Some field trips will explore transportation networks in Chicago.

The conference site (Drake Hotel) is located downtown near many attractions, including Millennium Park (fountain and "bean" sculpture pictured above and below).


travel grants

A limited number of travel grants are available for students and low-income scholars presenting at our 2017 conference. Please note that membership in ASEH is required for applying. Click here for more information.             


from the archives

In anticipation of ASEH's 40th anniversary, we are seeking documents, images, photographs, and objects related to the organization's history. If you would have an item to share, please e-mail a digital version to, along with a description of the item. You could also mail an item to the following address:


Lisa Mighetto, University of Washington Interdisciplinary Arts and Sciences, 1900 Commerce, Tacoma, WA 98402


We can scan it and return it to you. Note: we already have copies of the first issue of the journal and the first conference program, pictured above.


future conferences


March 29-April 2, 2017


Riverside, CA

March 14-18, 2018


Interested in hosting a future ASEH conference? Contact


aseh and sustainability

Click here to view purchase of carbon credits for our past conferences. Below is a diagram from MeetGreen suggesting steps individuals can take to lower their carbon footprint. Click here to view the larger graphic.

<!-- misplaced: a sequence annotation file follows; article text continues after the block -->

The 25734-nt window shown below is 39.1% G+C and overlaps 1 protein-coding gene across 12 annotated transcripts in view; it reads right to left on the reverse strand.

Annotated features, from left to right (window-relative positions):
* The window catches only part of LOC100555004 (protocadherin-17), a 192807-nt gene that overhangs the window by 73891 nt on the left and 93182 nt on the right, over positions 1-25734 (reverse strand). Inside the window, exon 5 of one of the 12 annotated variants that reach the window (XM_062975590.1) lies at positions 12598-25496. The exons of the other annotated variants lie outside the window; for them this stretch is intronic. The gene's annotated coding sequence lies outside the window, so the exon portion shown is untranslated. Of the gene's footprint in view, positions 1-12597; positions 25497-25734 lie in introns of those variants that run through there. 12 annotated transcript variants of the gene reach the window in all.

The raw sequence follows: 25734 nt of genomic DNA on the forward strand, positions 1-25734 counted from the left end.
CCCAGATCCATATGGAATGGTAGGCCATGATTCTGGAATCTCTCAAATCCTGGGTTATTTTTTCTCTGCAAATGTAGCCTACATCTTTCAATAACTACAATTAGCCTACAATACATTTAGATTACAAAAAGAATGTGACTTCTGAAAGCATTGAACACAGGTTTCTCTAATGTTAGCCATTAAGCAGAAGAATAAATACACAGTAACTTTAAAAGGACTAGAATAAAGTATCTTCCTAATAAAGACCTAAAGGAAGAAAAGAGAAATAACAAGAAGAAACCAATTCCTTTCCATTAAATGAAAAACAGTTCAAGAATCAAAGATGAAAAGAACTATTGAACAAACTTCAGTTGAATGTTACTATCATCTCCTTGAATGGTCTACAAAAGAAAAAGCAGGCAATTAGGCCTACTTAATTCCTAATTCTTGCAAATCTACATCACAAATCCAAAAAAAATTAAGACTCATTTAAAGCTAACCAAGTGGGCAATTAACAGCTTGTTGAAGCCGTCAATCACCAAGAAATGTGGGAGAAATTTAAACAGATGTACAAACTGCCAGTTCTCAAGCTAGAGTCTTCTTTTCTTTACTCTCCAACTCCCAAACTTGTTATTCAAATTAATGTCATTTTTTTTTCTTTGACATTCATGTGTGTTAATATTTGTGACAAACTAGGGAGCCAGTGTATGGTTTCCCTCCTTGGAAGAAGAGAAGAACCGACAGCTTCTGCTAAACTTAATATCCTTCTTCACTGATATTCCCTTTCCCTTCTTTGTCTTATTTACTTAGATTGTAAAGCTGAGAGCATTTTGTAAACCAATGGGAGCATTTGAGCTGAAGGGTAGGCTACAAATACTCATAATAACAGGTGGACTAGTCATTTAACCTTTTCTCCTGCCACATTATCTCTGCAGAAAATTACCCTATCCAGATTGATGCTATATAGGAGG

The October issue of Environmental History includes articles on the music of the environment, New Zealand forests, botanical drug trade in Southern Appalachia, Lewis Mumford's urbanism, and more. Click here for additional information.


aseh equity fellowships

This year, ASEH has launched new fellowships to encourage and support underrepresented students. Please help us circulate the information on the equity graduate student fellowship and the local equity undergraduate fellowship. Deadlines: November 18, 2016.


See You in 2017!

Photos courtesy Lisa Mighetto, Chicago Convention & Tourism Bureau, and Shutterstock.


aseh news

Published quarterly by the American Society for Environmental History. If you have an article, announcement, or an item for the "member news" section of our next newsletter, send to